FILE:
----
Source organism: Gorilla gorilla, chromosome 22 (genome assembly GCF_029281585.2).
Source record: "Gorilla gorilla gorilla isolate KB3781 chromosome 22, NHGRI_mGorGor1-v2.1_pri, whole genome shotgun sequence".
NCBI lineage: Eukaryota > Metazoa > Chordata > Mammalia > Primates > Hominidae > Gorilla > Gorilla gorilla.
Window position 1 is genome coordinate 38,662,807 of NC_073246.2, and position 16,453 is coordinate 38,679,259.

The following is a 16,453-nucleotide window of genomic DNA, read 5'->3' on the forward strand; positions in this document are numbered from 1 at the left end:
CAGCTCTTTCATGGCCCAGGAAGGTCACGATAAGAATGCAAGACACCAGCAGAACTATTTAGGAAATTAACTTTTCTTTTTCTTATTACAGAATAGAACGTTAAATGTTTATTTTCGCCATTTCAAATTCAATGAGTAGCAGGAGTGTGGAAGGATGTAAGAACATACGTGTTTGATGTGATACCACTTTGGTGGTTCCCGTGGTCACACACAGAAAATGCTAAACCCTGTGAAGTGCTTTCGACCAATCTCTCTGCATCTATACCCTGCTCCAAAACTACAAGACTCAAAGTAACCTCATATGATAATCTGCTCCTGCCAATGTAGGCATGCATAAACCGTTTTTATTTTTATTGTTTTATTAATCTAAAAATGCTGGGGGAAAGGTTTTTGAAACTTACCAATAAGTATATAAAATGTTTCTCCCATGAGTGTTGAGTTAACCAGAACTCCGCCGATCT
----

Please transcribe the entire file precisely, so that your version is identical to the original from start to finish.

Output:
Source organism: Gorilla gorilla, chromosome 22 (genome assembly GCF_029281585.2).
Source record: "Gorilla gorilla gorilla isolate KB3781 chromosome 22, NHGRI_mGorGor1-v2.1_pri, whole genome shotgun sequence".
NCBI lineage: Eukaryota > Metazoa > Chordata > Mammalia > Primates > Hominidae > Gorilla > Gorilla gorilla.
Window position 1 is genome coordinate 38,662,807 of NC_073246.2, and position 16,453 is coordinate 38,679,259.

The following is a 16,453-nucleotide window of genomic DNA, read 5'->3' on the forward strand; positions in this document are numbered from 1 at the left end:
CAGCTCTTTCATGGCCCAGGAAGGTCACGATAAGAATGCAAGACACCAGCAGAACTATTTAGGAAATTAACTTTTCTTTTTCTTATTACAGAATAGAACGTTAAATGTTTATTTTCGCCATTTCAAATTCAATGAGTAGCAGGAGTGTGGAAGGATGTAAGAACATACGTGTTTGATGTGATACCACTTTGGTGGTTCCCGTGGTCACACACAGAAAATGCTAAACCCTGTGAAGTGCTTTCGACCAATCTCTCTGCATCTATACCCTGCTCCAAAACTACAAGACTCAAAGTAACCTCATATGATAATCTGCTCCTGCCAATGTAGGCATGCATAAACCGTTTTTATTTTTATTGTTTTATTAATCTAAAAATGCTGGGGGAAAGGTTTTTGAAACTTACCAATAAGTATATAAAATGTTTCTCCCATGAGTGTTGAGTTAACCAGAACTCCGCCGATCT